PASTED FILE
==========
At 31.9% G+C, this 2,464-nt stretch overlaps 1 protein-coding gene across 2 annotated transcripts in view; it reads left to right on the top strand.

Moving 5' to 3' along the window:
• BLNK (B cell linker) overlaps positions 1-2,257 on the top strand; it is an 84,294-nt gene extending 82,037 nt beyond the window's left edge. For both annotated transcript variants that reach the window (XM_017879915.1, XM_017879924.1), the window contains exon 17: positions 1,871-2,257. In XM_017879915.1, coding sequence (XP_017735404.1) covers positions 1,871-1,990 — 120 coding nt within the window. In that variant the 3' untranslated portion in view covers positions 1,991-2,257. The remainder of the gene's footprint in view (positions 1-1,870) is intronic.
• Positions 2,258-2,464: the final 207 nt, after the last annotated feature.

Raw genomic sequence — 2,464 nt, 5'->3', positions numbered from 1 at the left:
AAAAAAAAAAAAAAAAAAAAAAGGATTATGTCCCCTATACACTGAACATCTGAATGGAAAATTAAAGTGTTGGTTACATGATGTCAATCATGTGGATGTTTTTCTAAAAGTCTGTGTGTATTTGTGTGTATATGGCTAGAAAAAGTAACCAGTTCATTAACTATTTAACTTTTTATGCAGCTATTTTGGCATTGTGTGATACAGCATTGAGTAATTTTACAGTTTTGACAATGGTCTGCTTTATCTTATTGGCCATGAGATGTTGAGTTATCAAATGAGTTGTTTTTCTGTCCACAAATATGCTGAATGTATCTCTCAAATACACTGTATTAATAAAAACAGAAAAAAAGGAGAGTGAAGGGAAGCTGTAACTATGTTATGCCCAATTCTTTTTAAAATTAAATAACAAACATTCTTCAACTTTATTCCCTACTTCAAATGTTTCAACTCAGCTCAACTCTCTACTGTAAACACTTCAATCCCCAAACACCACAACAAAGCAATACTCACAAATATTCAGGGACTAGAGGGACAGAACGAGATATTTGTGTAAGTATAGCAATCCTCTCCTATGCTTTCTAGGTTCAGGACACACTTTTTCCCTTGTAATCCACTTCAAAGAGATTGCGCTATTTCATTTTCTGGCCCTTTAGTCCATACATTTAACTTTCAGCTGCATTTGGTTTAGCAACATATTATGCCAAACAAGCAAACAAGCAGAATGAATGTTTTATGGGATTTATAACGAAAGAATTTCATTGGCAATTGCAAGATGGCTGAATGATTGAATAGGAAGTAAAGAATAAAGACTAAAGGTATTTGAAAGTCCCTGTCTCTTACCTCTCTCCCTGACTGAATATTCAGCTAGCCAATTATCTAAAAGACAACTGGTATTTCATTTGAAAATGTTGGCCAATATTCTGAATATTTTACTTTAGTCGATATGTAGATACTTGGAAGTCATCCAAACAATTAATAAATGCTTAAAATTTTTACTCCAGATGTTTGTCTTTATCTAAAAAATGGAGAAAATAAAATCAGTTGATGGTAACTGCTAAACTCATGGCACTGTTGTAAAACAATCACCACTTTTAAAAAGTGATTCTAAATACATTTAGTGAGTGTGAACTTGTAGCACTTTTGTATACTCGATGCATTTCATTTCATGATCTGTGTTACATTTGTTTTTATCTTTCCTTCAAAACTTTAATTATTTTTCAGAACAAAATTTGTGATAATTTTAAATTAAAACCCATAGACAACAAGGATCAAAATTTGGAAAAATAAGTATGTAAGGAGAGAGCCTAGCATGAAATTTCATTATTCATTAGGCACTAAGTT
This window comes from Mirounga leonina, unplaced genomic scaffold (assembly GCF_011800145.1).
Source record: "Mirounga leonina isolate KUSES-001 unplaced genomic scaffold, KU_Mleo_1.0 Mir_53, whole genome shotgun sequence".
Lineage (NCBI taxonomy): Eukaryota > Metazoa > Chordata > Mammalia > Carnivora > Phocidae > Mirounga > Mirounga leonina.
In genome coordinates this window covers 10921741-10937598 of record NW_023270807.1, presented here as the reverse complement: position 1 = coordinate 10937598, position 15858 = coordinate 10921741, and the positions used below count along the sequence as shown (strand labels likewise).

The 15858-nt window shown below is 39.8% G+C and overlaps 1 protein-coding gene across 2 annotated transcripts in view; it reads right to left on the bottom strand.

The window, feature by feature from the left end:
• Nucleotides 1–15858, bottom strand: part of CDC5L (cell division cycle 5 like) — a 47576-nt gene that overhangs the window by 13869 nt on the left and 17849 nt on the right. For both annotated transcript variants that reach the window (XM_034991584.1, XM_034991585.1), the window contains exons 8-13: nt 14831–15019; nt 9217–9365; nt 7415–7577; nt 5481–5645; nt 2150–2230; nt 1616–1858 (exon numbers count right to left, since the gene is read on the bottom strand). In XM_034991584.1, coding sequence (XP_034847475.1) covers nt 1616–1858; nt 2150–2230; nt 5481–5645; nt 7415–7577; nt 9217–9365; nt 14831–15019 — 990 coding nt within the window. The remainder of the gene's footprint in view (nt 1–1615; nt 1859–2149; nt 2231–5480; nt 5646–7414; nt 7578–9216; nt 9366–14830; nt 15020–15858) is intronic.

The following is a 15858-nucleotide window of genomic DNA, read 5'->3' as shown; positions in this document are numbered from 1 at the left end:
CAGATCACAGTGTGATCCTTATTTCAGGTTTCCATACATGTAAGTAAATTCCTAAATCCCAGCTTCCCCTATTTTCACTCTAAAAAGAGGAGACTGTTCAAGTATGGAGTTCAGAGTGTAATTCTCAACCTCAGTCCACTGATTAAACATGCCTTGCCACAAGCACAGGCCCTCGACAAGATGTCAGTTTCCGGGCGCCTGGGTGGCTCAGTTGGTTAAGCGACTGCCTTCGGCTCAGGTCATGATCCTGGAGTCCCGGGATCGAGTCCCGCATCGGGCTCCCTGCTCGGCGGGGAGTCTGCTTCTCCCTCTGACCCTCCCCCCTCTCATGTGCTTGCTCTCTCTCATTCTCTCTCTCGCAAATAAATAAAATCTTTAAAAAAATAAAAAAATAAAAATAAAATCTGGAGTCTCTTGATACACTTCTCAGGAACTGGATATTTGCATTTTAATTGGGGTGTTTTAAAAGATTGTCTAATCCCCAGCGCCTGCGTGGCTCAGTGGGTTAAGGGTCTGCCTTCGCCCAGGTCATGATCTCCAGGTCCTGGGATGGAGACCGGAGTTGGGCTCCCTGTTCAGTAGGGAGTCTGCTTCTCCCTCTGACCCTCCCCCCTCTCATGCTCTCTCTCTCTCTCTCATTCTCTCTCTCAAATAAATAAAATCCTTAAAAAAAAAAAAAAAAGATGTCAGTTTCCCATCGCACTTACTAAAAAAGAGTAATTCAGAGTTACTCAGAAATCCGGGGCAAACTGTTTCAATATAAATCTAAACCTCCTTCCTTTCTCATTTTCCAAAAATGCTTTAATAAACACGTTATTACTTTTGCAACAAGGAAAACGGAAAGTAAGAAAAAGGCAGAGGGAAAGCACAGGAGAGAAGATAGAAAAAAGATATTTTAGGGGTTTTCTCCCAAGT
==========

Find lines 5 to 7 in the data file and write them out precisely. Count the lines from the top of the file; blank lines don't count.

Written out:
Raw genomic sequence — 2,464 nt, 5'->3', positions numbered from 1 at the left:
AAAAAAAAAAAAAAAAAAAAAAGGATTATGTCCCCTATACACTGAACATCTGAATGGAAAATTAAAGTGTTGGTTACATGATGTCAATCATGTGGATGTTTTTCTAAAAGTCTGTGTGTATTTGTGTGTATATGGCTAGAAAAAGTAACCAGTTCATTAACTATTTAACTTTTTATGCAGCTATTTTGGCATTGTGTGATACAGCATTGAGTAATTTTACAGTTTTGACAATGGTCTGCTTTATCTTATTGGCCATGAGATGTTGAGTTATCAAATGAGTTGTTTTTCTGTCCACAAATATGCTGAATGTATCTCTCAAATACACTGTATTAATAAAAACAGAAAAAAAGGAGAGTGAAGGGAAGCTGTAACTATGTTATGCCCAATTCTTTTTAAAATTAAATAACAAACATTCTTCAACTTTATTCCCTACTTCAAATGTTTCAACTCAGCTCAACTCTCTACTGTAAACACTTCAATCCCCAAACACCACAACAAAGCAATACTCACAAATATTCAGGGACTAGAGGGACAGAACGAGATATTTGTGTAAGTATAGCAATCCTCTCCTATGCTTTCTAGGTTCAGGACACACTTTTTCCCTTGTAATCCACTTCAAAGAGATTGCGCTATTTCATTTTCTGGCCCTTTAGTCCATACATTTAACTTTCAGCTGCATTTGGTTTAGCAACATATTATGCCAAACAAGCAAACAAGCAGAATGAATGTTTTATGGGATTTATAACGAAAGAATTTCATTGGCAATTGCAAGATGGCTGAATGATTGAATAGGAAGTAAAGAATAAAGACTAAAGGTATTTGAAAGTCCCTGTCTCTTACCTCTCTCCCTGACTGAATATTCAGCTAGCCAATTATCTAAAAGACAACTGGTATTTCATTTGAAAATGTTGGCCAATATTCTGAATATTTTACTTTAGTCGATATGTAGATACTTGGAAGTCATCCAAACAATTAATAAATGCTTAAAATTTTTACTCCAGATGTTTGTCTTTATCTAAAAAATGGAGAAAATAAAATCAGTTGATGGTAACTGCTAAACTCATGGCACTGTTGTAAAACAATCACCACTTTTAAAAAGTGATTCTAAATACATTTAGTGAGTGTGAACTTGTAGCACTTTTGTATACTCGATGCATTTCATTTCATGATCTGTGTTACATTTGTTTTTATCTTTCCTTCAAAACTTTAATTATTTTTCAGAACAAAATTTGTGATAATTTTAAATTAAAACCCATAGACAACAAGGATCAAAATTTGGAAAAATAAGTATGTAAGGAGAGAGCCTAGCATGAAATTTCATTATTCATTAGGCACTAAGTT
This window comes from Mirounga leonina, unplaced genomic scaffold (assembly GCF_011800145.1).